Pai Hsien-yung is among the most important writers in contemporary Chinese and world literature. His masterpiece Taipei People is a classic of Taiwanese modernism; with an intensity of vision comparable to James Joyce’s Dubliners, it follows the individual struggles of the Taipei people, with a mix of compassion, nostalgia, mourning, and tenacious clarity.
Fifty years after its publication, the collection continues to move readers around the world. Stories from this collection have been translated into French, German, Italian, Dutch, Hebrew, Japanese and Korean.
“A collection of fourteen short stories, Taipei People presents a gallery of Chinese mainland emigres to Taiwan after the 1949 national divide. Despite their variegated backgrounds and experiences, these individuals share one thing in common: they cannot let go of memories of their days on the mainland. As a result, the people in these stories turn their nostalgia into lived reality.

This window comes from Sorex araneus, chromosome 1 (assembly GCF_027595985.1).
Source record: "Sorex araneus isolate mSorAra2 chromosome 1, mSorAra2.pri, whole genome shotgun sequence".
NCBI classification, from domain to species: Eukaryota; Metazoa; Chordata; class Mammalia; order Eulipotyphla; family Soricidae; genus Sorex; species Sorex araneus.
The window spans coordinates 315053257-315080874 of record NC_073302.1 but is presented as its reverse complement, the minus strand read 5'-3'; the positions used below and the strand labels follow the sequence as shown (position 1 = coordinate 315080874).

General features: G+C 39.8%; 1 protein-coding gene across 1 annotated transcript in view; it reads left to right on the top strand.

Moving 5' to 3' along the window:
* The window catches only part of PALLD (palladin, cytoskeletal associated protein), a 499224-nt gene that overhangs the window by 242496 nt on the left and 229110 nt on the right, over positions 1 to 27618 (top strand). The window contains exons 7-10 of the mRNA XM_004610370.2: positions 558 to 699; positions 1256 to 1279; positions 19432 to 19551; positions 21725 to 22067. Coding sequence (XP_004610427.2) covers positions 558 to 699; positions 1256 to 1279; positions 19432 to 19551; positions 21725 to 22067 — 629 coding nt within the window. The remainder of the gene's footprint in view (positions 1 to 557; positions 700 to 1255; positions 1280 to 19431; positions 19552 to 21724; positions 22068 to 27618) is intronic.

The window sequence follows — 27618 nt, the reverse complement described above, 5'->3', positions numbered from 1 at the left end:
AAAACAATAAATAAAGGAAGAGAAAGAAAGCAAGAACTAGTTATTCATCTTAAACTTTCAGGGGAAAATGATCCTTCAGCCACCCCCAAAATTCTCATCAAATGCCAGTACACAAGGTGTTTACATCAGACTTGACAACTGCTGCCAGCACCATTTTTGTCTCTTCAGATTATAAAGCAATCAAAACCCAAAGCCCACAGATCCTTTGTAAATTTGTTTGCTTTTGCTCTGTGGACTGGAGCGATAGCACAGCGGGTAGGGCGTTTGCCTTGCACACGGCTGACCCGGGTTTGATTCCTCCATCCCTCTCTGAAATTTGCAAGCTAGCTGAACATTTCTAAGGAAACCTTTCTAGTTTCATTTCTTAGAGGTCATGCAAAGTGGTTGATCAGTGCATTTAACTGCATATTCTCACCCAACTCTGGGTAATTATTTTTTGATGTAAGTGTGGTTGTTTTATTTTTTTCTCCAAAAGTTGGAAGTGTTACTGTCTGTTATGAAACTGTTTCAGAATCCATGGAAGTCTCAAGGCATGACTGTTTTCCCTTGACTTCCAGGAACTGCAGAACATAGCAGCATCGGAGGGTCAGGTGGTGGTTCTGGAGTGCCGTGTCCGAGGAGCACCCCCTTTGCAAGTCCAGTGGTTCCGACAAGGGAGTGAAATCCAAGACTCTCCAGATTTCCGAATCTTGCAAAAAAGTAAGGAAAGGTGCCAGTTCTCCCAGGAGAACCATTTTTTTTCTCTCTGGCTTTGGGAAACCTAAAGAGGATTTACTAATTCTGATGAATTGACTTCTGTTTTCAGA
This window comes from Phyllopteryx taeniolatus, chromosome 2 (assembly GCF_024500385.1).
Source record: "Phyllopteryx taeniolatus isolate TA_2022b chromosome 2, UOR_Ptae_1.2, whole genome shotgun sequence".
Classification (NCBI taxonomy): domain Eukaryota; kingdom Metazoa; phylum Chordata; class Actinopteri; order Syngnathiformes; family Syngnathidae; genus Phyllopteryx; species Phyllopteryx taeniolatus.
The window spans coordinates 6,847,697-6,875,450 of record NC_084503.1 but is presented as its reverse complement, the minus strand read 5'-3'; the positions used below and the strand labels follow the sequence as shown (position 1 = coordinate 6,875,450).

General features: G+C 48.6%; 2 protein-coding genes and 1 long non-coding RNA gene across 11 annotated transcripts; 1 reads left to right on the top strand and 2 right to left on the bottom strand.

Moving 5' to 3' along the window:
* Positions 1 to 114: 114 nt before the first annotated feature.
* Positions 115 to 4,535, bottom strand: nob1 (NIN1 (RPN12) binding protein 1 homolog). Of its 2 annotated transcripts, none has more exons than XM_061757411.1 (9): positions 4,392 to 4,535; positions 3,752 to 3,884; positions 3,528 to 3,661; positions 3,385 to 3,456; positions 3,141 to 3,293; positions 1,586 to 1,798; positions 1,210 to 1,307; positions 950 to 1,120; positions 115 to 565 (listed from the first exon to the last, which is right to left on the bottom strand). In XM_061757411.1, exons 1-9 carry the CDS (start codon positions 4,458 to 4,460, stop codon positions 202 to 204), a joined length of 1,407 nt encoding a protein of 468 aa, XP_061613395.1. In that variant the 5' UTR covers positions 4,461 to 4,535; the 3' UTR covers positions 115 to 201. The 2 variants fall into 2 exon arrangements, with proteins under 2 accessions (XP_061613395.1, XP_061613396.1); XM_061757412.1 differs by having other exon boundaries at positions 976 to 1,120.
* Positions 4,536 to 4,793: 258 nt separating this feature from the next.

…In the aftermath of a century that vowed to revolutionize everything, Pai calls for the capacity to feel, love, and act, as well as the generative power arising therefrom. It is this ‘beam of darkness,’ however ‘untimely,’ that Pai sought to define and redefine in Taipei People fifty years ago, and that he is still engaged in today.”
—David Der-wei Wang, Harvard University.
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